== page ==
They were right. I had researched the story. The characters had already been developed in my mind.
I took writing classes and joined a writers’ group where we critiqued each other’s work. Author friends suggested I write the story as historical fiction. David Bowles writing a novel?! I had no experience in dialogue or writing scenes. That’s heavy stuff. I had self-doubt, but friends and family encouraged me to go for it.
A friend (an avid history buff) and I were discussing my first draft of Spring House. I said, “I don’t know any author who has been successful writing a novel about their family.” My friend mentioned Margaret Mitchell (Gone with the Wind), Zane Grey (Riders of the Purple Sage), and Larry McMurtry (Lonesome Dove). He suggested I write a series like Little House on the Prairie or Lonesome Dove. That’s what I set out to do with the research I had. My editor came up with the name “Westward Sagas” for the series. It was my decision to use the names of my family in the series. Margaret Mitchell, Zane Grey, and Larry McMurtry created fictitious names for their characters.
Most of my characters are real, their personas created from letters they wrote and their actions toward others. Church records, wills, and other family documents helped me determine their traits. Fictional characters were created to carry the story along. The first fictional character was Trapper John in Spring House. Every good book needs a character like him. Trapper was a simple old soul that was the salt of the earth, honest and hardworking, but a little lackadaisical in his personal hygiene. I intended to only use him in Spring House, but readers told me they liked Trapper John so I brought him back in Adam’s Daughters and Children of the Revolution. Sometimes I use the name of a friend or family member as a fictional character, like Doc Puryear, a cousin that lives in a barn with his horse in Lubbock, Texas. Bella, the name of my longtime housekeeper, was the name of a fictional Mexican girl in Comanche Trace that real protagonist Will Smith fell in love with. Comanche Trace is the story of Fayette Smith’s abduction on his ninth birthday and his uncle Will’s determination to find him and bring him home. Adam’s Daughters is about three strong-willed girls. Children of the Revolution is about the first generation of Americans.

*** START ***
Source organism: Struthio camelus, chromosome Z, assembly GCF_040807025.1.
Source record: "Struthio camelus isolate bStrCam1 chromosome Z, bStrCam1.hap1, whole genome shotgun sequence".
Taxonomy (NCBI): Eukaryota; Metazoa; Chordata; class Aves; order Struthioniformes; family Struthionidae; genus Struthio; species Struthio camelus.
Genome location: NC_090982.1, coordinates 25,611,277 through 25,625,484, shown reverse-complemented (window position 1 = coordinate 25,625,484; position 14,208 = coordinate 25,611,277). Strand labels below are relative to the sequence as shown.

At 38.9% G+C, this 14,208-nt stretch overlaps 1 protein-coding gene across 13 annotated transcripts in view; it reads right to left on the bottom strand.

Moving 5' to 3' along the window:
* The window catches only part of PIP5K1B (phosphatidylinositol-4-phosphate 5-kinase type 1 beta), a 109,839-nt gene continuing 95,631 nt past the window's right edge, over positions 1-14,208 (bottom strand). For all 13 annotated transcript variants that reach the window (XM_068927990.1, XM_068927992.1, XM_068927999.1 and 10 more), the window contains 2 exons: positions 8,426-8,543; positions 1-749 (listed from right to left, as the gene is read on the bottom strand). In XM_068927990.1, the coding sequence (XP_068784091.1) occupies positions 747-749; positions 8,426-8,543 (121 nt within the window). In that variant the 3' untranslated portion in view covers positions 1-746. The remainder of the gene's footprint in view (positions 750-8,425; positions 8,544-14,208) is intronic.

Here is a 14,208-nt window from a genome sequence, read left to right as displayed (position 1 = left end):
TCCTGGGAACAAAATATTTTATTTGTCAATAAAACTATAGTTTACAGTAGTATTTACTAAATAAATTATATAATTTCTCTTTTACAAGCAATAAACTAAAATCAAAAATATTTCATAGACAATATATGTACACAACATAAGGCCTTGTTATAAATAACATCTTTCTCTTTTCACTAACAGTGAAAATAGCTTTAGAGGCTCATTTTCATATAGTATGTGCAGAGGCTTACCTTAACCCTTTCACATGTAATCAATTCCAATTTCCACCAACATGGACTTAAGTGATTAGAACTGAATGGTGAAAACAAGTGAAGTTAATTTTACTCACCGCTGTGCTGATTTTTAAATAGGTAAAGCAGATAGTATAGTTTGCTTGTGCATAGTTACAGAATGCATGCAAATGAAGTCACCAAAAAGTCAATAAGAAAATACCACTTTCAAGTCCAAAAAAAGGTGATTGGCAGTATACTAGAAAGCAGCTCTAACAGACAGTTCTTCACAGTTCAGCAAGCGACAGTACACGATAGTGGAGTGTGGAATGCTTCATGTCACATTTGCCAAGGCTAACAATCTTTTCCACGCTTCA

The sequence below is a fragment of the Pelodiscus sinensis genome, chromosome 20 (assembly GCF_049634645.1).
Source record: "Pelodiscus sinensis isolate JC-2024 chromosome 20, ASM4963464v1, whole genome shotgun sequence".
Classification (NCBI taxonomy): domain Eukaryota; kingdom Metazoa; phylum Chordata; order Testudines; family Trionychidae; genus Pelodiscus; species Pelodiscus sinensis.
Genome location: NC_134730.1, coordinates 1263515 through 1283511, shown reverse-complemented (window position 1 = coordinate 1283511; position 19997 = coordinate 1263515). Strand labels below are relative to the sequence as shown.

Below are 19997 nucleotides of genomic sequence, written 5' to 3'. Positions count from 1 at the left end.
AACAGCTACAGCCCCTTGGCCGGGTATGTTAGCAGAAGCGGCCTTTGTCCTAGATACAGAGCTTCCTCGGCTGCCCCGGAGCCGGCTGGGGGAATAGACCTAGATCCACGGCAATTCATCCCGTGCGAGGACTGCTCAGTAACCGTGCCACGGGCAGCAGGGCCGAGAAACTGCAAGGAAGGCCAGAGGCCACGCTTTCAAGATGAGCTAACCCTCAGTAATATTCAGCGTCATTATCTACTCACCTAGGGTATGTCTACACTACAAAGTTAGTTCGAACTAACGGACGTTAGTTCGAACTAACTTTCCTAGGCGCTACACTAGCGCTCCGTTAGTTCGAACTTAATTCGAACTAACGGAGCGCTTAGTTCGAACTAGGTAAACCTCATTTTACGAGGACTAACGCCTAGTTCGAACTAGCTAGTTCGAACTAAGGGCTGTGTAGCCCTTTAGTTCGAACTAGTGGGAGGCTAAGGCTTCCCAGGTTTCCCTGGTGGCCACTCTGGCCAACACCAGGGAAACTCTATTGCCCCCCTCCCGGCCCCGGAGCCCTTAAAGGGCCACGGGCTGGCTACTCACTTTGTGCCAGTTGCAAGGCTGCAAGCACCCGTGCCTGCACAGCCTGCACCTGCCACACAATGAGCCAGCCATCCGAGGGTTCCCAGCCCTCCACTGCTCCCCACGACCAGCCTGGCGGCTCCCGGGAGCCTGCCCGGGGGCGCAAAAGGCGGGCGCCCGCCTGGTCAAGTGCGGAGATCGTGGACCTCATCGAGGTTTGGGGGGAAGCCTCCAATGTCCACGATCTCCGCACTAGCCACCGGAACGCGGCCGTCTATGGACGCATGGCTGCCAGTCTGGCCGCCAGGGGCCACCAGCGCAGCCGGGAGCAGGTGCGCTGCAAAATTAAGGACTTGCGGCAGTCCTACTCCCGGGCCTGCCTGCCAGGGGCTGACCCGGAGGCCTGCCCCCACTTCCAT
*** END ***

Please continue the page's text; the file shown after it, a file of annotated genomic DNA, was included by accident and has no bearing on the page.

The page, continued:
I write because I have stories in me that need told! I’ve published five books in the trademarked Westward Sagas series and have two more spinning around in my head. The stories, like lyrics of an old song, stuck in my mind. They just won’t go away, until I finish the last chapter.
The reason I write is because I can’t not write!
David A. Bowles is an international award-winning author who has published five novels in a series known as the Westward Sagas, the fifth book of which was released in February 2023. The stories are based on his great grandmother’s family and their journey from Chester County, Pennsylvania, to Texas, and are based on years of historical research. The author is the fifth generation of his family to be born in Austin, Texas. A prolific writer, Bowles has written hundreds of stories about history and the true-life characters he’s met, as well as ones he’s created.